The long held debate over a referendum to legalise live gaming in the UK-administered Caribbean territory of Bermuda continues to go on without a date having yet been set.
Both of the island’s major political parties have voiced their support for gaming legalisation and regulation, given the potential economic benefits it could yield for Bermuda and its 64,000 plus people. Opposition to gaming reform has been voiced loudly by a number of religious groups on the island, which believe gaming legalisation would have negative effects on some of Bermuda’s people.
While some religious groups in Bermuda have adopted that stance, two of the territory’s three largest churches have revealed that they are taking a neutral stance on the issue. The announcements are set to be welcomed by those on the pro-gaming side of the argument, with only one of Bermuda’s major churches taking a definitive ‘no’ viewpoint on the legalisation of live gaming.
One of the island’s churches that has taken a neutral stance is the Catholic Church. Catholic Bishop of Hamilton (Bermuda’s capital) Robert Kurtz said that the decision to be neutral on the issue was primarily based on the direct effects the church believed gaming had on people.
“Our own position, going back to the catechism of the Church, is that gaming is not intrinsically evil,” he said. “I don’t see it as a great moral issue – I see it as an issue that requires prudence on the part of society to protect society from the possible negative effects.
“The evil comes from the misuse of it – then it becomes a question of the prudent measures of society or legislators as to how this is regulated to protect people from the ill-effects of gaming.”
The neutral view was also adopted by Bermuda’s Anglican Church, which declined to take an official position for or against the legalisation of live gaming in the territory. That leaves the African Methodist Episcopal church, which has outlined its stance against any pro-gaming reform in the British Overseas Territory.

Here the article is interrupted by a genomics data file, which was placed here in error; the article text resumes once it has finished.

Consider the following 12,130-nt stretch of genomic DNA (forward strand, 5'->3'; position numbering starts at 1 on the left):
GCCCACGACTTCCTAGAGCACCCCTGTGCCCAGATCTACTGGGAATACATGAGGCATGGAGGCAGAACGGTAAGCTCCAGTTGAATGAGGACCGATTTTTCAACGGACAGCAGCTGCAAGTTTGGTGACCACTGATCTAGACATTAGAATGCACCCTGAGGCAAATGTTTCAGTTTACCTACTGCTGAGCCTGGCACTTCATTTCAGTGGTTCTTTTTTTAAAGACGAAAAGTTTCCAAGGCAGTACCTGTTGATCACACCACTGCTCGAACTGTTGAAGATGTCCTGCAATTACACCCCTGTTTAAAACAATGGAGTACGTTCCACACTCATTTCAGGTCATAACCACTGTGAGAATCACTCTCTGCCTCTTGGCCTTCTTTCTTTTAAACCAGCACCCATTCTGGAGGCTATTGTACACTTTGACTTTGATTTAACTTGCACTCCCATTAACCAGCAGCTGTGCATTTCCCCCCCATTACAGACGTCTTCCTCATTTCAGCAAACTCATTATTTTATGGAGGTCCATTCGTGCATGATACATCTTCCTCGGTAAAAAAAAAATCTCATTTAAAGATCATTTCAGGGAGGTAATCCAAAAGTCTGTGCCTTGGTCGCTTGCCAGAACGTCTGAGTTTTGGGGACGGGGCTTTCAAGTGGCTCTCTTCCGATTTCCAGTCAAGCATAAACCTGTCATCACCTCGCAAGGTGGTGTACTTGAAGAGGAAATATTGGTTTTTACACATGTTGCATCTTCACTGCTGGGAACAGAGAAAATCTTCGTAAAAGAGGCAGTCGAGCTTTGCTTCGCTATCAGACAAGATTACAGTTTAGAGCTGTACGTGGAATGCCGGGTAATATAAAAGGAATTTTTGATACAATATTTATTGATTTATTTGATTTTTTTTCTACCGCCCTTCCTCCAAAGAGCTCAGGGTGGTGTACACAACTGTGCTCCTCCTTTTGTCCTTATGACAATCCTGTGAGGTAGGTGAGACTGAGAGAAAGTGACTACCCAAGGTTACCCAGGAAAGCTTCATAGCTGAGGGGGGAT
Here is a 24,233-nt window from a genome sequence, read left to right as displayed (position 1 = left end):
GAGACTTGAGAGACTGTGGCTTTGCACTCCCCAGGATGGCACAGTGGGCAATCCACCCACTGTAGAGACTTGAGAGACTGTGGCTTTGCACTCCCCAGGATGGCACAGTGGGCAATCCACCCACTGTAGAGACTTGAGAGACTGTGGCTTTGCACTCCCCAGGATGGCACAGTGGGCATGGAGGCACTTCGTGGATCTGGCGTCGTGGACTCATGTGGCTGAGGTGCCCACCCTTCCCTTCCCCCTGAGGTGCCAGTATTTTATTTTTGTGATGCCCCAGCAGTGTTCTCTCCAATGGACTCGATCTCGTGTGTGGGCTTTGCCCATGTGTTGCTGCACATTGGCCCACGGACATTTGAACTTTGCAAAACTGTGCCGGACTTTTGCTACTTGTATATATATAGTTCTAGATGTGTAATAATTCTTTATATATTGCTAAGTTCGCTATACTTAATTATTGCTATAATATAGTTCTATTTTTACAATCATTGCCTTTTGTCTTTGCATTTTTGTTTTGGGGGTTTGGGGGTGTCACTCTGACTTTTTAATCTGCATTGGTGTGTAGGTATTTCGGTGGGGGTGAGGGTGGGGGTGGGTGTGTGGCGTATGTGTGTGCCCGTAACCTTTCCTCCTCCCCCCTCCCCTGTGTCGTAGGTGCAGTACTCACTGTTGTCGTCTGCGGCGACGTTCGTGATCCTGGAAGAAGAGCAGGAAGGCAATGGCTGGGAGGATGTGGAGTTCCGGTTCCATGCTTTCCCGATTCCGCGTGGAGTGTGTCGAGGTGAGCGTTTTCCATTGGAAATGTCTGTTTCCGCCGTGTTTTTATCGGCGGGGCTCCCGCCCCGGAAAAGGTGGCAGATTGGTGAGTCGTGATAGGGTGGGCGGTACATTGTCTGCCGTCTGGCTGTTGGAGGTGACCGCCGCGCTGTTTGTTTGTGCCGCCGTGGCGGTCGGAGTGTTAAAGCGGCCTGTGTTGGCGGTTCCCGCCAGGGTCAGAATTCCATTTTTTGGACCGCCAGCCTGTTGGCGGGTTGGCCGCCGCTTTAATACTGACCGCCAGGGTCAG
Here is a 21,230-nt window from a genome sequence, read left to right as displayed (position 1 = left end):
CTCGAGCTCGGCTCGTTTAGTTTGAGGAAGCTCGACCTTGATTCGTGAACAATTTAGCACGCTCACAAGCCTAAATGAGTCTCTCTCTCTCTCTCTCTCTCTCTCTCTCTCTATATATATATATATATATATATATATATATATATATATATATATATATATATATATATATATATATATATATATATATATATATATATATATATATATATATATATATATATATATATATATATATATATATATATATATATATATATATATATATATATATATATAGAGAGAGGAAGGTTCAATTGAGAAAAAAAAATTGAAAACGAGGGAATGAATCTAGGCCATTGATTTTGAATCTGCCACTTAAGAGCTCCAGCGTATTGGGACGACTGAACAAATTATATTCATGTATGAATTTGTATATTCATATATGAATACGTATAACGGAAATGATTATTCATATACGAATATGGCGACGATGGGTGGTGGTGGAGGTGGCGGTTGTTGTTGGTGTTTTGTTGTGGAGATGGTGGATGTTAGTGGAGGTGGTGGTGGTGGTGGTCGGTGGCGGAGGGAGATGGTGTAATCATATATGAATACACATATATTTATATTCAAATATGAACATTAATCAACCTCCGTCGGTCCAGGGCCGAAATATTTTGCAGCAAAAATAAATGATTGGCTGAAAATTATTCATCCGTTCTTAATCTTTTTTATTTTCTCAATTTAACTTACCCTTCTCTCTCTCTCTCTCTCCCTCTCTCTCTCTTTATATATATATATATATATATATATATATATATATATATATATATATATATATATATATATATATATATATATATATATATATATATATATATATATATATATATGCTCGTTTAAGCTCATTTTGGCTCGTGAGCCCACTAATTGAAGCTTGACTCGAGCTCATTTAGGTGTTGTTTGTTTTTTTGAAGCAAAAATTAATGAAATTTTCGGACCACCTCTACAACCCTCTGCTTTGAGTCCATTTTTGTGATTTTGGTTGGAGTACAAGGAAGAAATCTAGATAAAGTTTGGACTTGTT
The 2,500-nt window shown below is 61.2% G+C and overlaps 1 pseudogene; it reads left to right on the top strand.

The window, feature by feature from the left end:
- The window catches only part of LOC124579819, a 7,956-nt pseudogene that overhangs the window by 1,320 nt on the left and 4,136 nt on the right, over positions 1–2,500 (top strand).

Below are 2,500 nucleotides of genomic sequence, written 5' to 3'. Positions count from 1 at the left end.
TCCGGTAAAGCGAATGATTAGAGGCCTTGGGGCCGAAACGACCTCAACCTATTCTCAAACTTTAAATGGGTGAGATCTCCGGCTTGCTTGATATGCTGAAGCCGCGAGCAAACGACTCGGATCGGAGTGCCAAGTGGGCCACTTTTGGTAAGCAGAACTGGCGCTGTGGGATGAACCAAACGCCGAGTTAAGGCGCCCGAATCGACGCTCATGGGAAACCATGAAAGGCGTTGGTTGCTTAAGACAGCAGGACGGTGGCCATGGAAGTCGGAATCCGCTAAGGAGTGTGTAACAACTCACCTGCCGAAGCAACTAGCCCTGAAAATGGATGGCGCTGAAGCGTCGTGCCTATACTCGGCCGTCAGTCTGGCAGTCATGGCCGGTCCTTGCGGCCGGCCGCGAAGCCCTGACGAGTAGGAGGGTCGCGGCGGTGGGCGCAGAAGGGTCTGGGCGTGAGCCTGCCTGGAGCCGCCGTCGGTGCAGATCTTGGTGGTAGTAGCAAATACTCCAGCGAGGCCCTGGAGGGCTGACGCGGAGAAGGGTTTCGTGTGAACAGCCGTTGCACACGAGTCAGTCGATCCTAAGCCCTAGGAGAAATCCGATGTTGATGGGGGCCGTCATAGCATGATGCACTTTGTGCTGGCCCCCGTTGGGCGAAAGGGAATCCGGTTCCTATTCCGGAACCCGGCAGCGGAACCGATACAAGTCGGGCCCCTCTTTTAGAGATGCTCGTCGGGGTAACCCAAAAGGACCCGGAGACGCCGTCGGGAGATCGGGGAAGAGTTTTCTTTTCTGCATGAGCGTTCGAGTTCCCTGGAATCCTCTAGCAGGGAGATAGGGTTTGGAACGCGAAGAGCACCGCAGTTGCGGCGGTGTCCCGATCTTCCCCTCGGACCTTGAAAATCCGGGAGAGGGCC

Despite that, the neutral stances of the Catholic and Anglican churches could still have a major effect on the gaming debate and a potential future referendum. Followers of both churches form between a third and 40 percent of Bermuda’s population, which remains relatively conservative.
While it would not mean followers would automatically vote for gaming, the neutral stance conveys a message that people should vote in the referendum based on their objective views on the issue. For the pro-gaming side, that does give greater hope of a ‘yes’ vote being put forward when a referendum is eventually held.
A previous study undertaken by the US-based Innovation Group stated that gaming regulation could create up to 3,000 jobs and up to $146 million a year to Bermuda’s economy. Such figures have been cited as a major factor behind the pro-gaming campaign’s push for a ‘yes’ vote.
Bermuda is in a strategically beneficial location for tourism, and could potentially benefit from increased tourist numbers should the ‘yes’ vote prevail. Its location between Europe and North America also creates the potential for Bermuda to host professional poker events should the result of a referendum permit live gaming on the island.
A date has not yet been set for a referendum on gaming in Bermuda, with a bill permitting the referendum set to be put forward in the territory’s parliament in the near future.